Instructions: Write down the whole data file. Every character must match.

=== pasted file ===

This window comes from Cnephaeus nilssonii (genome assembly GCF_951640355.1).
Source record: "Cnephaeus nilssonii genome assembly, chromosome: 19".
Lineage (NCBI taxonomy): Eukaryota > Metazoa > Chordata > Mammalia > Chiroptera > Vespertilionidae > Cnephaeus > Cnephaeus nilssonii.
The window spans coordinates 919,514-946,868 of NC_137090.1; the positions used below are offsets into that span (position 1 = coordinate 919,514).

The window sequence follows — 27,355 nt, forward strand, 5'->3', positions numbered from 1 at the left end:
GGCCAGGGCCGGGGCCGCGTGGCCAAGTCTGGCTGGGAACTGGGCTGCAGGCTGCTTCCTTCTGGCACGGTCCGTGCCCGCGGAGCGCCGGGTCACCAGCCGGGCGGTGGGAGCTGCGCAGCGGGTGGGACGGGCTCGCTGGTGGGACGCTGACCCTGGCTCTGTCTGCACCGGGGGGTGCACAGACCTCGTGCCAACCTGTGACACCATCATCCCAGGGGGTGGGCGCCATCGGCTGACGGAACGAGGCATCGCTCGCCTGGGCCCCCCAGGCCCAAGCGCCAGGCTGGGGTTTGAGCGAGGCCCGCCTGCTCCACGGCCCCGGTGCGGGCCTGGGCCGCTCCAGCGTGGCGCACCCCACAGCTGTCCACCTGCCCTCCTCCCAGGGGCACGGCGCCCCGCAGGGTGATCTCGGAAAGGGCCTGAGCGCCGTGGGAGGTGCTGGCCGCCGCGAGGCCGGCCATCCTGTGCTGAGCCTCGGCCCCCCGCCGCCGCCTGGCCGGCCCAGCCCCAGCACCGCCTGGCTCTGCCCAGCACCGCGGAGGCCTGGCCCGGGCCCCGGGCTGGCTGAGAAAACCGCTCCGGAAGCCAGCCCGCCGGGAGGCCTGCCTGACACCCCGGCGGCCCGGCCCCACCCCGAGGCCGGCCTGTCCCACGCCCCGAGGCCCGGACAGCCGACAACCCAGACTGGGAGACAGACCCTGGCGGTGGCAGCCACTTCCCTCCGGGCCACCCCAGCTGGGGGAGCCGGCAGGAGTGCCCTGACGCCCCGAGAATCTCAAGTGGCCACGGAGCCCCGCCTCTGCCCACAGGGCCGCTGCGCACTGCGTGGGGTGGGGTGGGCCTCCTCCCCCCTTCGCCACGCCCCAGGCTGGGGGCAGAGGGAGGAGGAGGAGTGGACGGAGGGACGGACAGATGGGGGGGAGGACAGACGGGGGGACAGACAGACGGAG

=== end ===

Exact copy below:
This window comes from Cnephaeus nilssonii (genome assembly GCF_951640355.1).
Source record: "Cnephaeus nilssonii genome assembly, chromosome: 19".
Lineage (NCBI taxonomy): Eukaryota > Metazoa > Chordata > Mammalia > Chiroptera > Vespertilionidae > Cnephaeus > Cnephaeus nilssonii.
The window spans coordinates 919,514-946,868 of NC_137090.1; the positions used below are offsets into that span (position 1 = coordinate 919,514).

The window sequence follows — 27,355 nt, forward strand, 5'->3', positions numbered from 1 at the left end:
GGCCAGGGCCGGGGCCGCGTGGCCAAGTCTGGCTGGGAACTGGGCTGCAGGCTGCTTCCTTCTGGCACGGTCCGTGCCCGCGGAGCGCCGGGTCACCAGCCGGGCGGTGGGAGCTGCGCAGCGGGTGGGACGGGCTCGCTGGTGGGACGCTGACCCTGGCTCTGTCTGCACCGGGGGGTGCACAGACCTCGTGCCAACCTGTGACACCATCATCCCAGGGGGTGGGCGCCATCGGCTGACGGAACGAGGCATCGCTCGCCTGGGCCCCCCAGGCCCAAGCGCCAGGCTGGGGTTTGAGCGAGGCCCGCCTGCTCCACGGCCCCGGTGCGGGCCTGGGCCGCTCCAGCGTGGCGCACCCCACAGCTGTCCACCTGCCCTCCTCCCAGGGGCACGGCGCCCCGCAGGGTGATCTCGGAAAGGGCCTGAGCGCCGTGGGAGGTGCTGGCCGCCGCGAGGCCGGCCATCCTGTGCTGAGCCTCGGCCCCCCGCCGCCGCCTGGCCGGCCCAGCCCCAGCACCGCCTGGCTCTGCCCAGCACCGCGGAGGCCTGGCCCGGGCCCCGGGCTGGCTGAGAAAACCGCTCCGGAAGCCAGCCCGCCGGGAGGCCTGCCTGACACCCCGGCGGCCCGGCCCCACCCCGAGGCCGGCCTGTCCCACGCCCCGAGGCCCGGACAGCCGACAACCCAGACTGGGAGACAGACCCTGGCGGTGGCAGCCACTTCCCTCCGGGCCACCCCAGCTGGGGGAGCCGGCAGGAGTGCCCTGACGCCCCGAGAATCTCAAGTGGCCACGGAGCCCCGCCTCTGCCCACAGGGCCGCTGCGCACTGCGTGGGGTGGGGTGGGCCTCCTCCCCCCTTCGCCACGCCCCAGGCTGGGGGCAGAGGGAGGAGGAGGAGTGGACGGAGGGACGGACAGATGGGGGGGAGGACAGACGGGGGGACAGACAGACGGAG